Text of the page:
One of the reasons I love sports writing is that it doesn’t necessarily have to concern a sport that you’re into. Examples: I can really take or leave boxing, but would say that The Fight, Norman Mailer’s incantatory and sweat-soaked depiction of the Rumble In The Jungle, is my favourite sports book of all time. One of the reasons I’m now a cycling fan was the serendipitous reading of both Tyler Hamilton’s The Secret Race and William Fotheringham’s Put Me Back on My Bike within the space of a few weeks. And the experience of watching cricket, although I’m fairly sure it’ll never be my favourite sport, has been made immeasurably more gratifying by reading C.L.R. James’ superlative memoir Beyond a Boundary.
I feel a bit iffy over some sports due to their stultifying pace (hi, golf and American football) or their questionable contribution from actual sportsmen (Formula One, with your loaded formats and tiresome manufacturer’s monopoly, I’m looking at you). Then again, maybe I just haven’t read the right book about those sports yet. Horse racing is a slightly different matter, because I know I will never, ever enjoy watching it. And yes, it’s the animals-in-sport thing, and the gambling thing, which are obviously huge issues; debates for another time. So I picked up Gerald Murnane’s Something for the Pain with the same mix of initial trepidation, and almost immediate relief, that I felt with John Jeremiah Sullivan’s phenomenal Blood Horses, which comes from a similar stable. Trepidation, because of the questionable subject matter, and relief – because the writing is extraordinary.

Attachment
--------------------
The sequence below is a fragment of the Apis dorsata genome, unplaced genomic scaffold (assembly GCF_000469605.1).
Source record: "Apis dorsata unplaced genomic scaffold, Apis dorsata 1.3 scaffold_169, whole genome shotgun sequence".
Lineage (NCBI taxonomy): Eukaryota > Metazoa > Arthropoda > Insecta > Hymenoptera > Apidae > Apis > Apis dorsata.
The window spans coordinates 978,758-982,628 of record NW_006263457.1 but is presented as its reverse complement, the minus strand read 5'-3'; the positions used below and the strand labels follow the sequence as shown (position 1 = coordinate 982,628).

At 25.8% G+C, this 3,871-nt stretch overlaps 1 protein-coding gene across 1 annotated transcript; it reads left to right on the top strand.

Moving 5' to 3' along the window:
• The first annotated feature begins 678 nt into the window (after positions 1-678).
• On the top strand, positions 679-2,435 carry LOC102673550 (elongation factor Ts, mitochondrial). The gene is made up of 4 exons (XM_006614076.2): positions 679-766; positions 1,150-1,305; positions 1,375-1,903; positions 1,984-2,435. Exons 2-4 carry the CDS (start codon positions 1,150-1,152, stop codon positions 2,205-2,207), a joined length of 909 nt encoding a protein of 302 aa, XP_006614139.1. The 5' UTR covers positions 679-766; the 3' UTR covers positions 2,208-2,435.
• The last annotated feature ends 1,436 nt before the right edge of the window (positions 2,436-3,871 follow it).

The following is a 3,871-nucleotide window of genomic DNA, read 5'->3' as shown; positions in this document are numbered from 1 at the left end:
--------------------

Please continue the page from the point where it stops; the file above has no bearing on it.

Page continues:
Made up of a series of loosely chronological racing-related vignettes that chart Murnane’s lifelong obsession with the turf, Something for the Pain marks itself out from the start as something more than a sports book. Murnane’s intention, as he makes clear, is to capture the idea of horse racing as it unfolds in one’s mind, rather than to describe the action in front of him:
The fact is… I’ve never sat astride a horse, let alone urged it into a gallop or even a canter. During all the countless hours I’ve spent on racecourses, I’ve never really looked at a horse.
Conversely, it is the ritual and human spectacle of racing that rivets Murnane, marvelling that he is still able to recall horse names from the pages of the Sporting Globe nearly seventy years later; the colours of the jockey’s uniforms; how the riders were fixed in time as they rounded the final bend. He kept pictures of these action-packed last yards on a notice board above his typewriter, and eventually they became the only evidence that these races ever happened; another looming and recurring motif in the book is the passing of events into obscurity, and the attempt to rescue them from oblivion. He tells stories from the racing world that may never have surfaced again without this book.
It is obvious that Murnane is primarily a (rightly lauded) novelist; Something for the Pain is brimming with apt metaphor, concise description and easy, almost casual insight into human beings and horses. For him, the racing world intersects with the spiritual: Murnane quotes Paul Éluard as he stands in a cathedral, thinking, naturally, of the turf: “There is another world, but it is in this one.” Though no book will really convert me to horse racing, this one comes pretty damn close, and deserves to stand shoulder-to-shoulder with the very best of the genre.
Something for the Pain is published 26 May by Text Publishing
Post by Tom
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